Copyright © 2017 Lumina Media, LLC, All rights Reserved.
Kelly and Jon Spencer took in the sick puppy, who now provides support through Kelly’s Lyme Disease.
When people and pets get sick, we treat the symptoms while hunting for the cause. A definitive diagnosis is typically the first step toward a cure, but sometimes a sickness defies labelling. Kelly Spencer knows first hand how frustrating this situation can be. She’s been through it twice — first when her Pit Bull pup Daisy suffered from a mysteriously stubborn infection, and then again when she herself contracted the notoriously difficult to diagnose Lyme Disease.
“It’s mistreated and misunderstood — just like Pit Bulls,” Kelly jokes.
She spent years feeling sick before blood tests finally revealed Lyme Disease, but Kelly says Daisy was always there to give her hope and to motivate her to do as much as she physically could. Kelly says her husband, Jon, has also received help from Daisy when suffering from back pain.
“We call her our little nurse. She can tell when one of us is hurting. She sits next to us and doesn’t leave us,” she explains.
Perhaps Daisy is just repaying the favor. Kelly and Jon certainly didn’t leave Daisy behind when she was sick and suffering — a different human did that when she was just a few weeks old. Daisy was skin and bones when she was abandoned as a pup, chained to a fence in New Haven, Connecticut.
Kelly remembers learning about Daisy when Jon got a call from their vet’s office. The staff at Wethersfield Animal Hospital knew that Kelly, Jon, and their then 2-year-old Pit Bull, Vera, were looking to add a second dog to the family. When Daisy had arrived at Wethersfield a week earlier, staff initially thought she might be blind. Her eyes were oozing so much she couldn’t see, and she had nasty wounds where floppy ears should have been. She wasn’t brought in by an owner, but by a Good Samaritan who saw her languishing on her chain and decided to do something about it.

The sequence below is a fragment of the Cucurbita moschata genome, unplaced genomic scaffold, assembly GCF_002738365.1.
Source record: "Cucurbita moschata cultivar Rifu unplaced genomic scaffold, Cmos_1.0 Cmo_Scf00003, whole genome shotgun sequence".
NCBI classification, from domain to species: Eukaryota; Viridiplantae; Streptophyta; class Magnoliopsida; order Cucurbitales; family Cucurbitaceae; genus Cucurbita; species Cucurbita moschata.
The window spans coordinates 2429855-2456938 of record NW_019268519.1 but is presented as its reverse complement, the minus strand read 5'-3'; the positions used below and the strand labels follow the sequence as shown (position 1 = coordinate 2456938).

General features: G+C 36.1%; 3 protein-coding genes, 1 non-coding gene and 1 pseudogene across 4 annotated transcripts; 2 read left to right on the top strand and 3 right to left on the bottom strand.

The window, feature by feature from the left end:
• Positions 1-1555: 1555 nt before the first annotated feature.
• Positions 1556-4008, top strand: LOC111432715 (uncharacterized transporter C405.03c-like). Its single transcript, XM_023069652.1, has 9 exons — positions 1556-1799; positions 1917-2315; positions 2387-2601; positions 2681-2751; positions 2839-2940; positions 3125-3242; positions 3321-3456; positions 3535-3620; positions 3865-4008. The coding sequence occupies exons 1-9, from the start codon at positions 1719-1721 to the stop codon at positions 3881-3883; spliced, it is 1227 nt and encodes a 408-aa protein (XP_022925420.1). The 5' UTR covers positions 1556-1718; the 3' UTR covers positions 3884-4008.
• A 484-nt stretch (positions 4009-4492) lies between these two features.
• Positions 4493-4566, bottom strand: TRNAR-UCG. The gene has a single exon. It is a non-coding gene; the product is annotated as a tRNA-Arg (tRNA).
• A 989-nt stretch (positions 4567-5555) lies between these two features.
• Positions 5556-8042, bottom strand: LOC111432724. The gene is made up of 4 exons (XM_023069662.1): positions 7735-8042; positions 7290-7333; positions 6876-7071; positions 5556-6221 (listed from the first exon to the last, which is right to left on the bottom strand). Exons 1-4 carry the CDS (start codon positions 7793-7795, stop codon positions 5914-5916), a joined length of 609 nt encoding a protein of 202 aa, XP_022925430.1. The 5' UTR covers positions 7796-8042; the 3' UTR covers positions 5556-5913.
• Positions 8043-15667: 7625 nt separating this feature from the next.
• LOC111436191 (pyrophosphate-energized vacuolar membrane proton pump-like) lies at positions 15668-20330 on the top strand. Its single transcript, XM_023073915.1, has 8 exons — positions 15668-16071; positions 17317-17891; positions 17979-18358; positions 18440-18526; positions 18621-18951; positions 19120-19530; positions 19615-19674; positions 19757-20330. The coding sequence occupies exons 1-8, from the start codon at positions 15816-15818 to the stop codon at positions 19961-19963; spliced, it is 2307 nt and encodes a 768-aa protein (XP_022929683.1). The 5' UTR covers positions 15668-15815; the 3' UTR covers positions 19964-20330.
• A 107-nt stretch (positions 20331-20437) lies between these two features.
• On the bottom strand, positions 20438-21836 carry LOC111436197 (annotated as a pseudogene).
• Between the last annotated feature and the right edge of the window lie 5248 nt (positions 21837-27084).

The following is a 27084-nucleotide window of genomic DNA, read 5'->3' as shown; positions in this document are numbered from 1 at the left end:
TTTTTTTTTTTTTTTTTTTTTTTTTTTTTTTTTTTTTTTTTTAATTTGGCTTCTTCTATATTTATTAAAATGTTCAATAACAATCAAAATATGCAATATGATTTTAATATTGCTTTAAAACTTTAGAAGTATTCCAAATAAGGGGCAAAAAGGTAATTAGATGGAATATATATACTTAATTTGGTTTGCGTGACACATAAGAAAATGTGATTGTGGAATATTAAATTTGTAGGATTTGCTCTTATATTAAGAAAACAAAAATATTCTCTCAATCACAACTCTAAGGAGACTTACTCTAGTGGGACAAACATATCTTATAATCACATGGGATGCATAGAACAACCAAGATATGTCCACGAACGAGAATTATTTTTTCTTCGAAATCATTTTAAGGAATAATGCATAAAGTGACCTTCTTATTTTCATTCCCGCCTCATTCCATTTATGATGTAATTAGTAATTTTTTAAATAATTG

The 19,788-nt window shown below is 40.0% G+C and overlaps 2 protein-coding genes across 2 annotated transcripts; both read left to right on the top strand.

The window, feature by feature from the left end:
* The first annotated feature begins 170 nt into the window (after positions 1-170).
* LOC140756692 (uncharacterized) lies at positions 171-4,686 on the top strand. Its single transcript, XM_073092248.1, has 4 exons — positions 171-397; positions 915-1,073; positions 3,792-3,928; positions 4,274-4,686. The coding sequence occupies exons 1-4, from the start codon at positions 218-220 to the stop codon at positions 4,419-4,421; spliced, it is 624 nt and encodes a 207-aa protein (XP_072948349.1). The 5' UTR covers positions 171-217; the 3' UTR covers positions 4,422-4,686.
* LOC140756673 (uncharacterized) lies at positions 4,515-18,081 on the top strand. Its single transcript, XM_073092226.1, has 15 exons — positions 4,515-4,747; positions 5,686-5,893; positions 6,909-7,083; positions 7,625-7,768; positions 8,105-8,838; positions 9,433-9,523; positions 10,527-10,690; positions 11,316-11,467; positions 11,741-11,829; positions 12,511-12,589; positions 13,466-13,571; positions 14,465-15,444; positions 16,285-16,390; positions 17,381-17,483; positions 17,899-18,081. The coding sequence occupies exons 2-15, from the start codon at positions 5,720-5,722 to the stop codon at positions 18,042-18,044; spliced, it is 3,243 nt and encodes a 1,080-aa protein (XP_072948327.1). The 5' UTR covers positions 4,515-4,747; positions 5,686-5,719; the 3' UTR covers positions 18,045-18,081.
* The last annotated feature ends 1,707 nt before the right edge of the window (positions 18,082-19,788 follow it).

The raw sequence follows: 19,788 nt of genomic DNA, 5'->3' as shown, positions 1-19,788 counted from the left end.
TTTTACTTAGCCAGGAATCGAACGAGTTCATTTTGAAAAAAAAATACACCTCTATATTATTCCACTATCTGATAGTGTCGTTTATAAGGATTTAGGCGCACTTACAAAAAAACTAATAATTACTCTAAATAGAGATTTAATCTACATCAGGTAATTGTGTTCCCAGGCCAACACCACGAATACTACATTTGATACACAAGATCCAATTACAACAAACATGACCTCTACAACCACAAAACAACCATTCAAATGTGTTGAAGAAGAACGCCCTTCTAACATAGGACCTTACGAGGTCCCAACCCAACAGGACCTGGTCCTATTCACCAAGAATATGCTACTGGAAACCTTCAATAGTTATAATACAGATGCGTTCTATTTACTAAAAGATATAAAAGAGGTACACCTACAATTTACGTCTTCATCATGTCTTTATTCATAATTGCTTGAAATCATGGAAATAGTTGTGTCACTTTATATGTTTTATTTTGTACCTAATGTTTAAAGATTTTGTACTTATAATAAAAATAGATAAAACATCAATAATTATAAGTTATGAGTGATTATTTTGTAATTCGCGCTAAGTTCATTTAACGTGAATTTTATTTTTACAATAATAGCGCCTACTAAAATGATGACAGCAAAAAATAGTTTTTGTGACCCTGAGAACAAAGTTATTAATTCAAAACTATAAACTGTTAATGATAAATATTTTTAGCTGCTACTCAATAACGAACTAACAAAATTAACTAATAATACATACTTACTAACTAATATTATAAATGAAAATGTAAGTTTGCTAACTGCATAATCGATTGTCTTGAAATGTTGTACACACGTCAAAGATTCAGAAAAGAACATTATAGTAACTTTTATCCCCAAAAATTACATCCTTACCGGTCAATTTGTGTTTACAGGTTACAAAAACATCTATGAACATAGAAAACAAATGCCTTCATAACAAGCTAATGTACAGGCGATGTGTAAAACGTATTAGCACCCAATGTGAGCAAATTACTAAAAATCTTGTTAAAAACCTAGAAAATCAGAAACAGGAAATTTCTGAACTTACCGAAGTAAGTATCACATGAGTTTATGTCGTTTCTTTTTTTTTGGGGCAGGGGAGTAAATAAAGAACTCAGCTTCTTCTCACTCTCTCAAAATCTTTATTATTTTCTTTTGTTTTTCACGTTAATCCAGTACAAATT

“It appeared her ears had been cut off with scissors because they were jagged and infected,” Kelly recalls.
Despite all of her medical issues, Daisy was a sweet girl, and the vet at Wethersfield asked Jon and Kelly if they would at least consider fostering her so that she wouldn’t have to live full-time in the animal hospital.
“So we brought her home,” says Kelly. “I think we called her a foster for maybe, not even, 24 hours and we decided that she was ours.”
The couple’s other dog, Vera, was a big part of that process. She fell in love with Daisy as quickly as her humans did.
“As soon as we brought Daisy home, Vera got that motherly instinct — that was her puppy,” Kelly says. “Vera was always by her side, licking her and making sure she was comfortable and everything.”
Vera’s motherly love helped Daisy through the next few months of health challenges. The medication Daisy had been prescribed for her eyes stopped helping, so Kelly and Jon took their growing puppy to see several specialists, but no one could figure out why Daisy’s eye infection just would not go away.
Eventually, Kelly and Jon took Daisy to Tufts VETS in Walpole, Massachusetts, where doctors determined the cause of Daisy’s eye infection wasn’t ocular at all — the root of the problem was an infection in her nose. The good news was Daisy could be helped with nasal surgery, but it would cost her family $5,000. At first, the couple didn’t know how they would come up with all that cash, but Daisy’s puppy kindergarten teacher had a good idea.
“Our trainer suggested we look at starting a Go Fund Me page [to promote] through Facebook,” says Kelly, who had made Daisy a Facebook page months earlier in the hopes of advocating for other mistreated Pit Bull pups. When the Go Fund Me page launched, Daisy’s Facebook friends came to the rescue.
“We were able to raise half of the cost of the surgery,” Kelly explains. “I also made homemade dog treats and sold them to people at my work and neighbors, so I raised a little bit of money that way as well.”
As Daisy’s health improved, Kelly’s declined. She didn’t know it yet, but Lyme Disease was infiltrating her body. As she got sicker and sicker, Daisy was there to support her through her bad days, motivating Kelly to get outside for a game of catch on the days when her body just wouldn’t let her do much else. Kelly says seeing Daisy get through her illness made it easier to then cope with her own. After three years and multiple misdiagnosis, Kelly eventually learned Lyme Disease was the cause of her suffering. Now grateful to be in remission, she credits Daisy with giving her hope during her worst days.
“Through it all, Daisy’s tail hasn’t stopped wagging in five years. She’s the happiest little being you’ve ever seen.”
Heather is a wife, new mom, and former TV journalist in Alberta, Canada. Her beloved Ghost Cat was once her only animal, but the addition of a second cat, Specter, and the dog duo of GhostBuster and Marshmallow make her fur family complete. You can follow Heather on Twitter and Google+.
Tip: Creating a profile and avatar takes just a minute and is a great way to participate in Lucky Puppy community of people who are passionate about animals.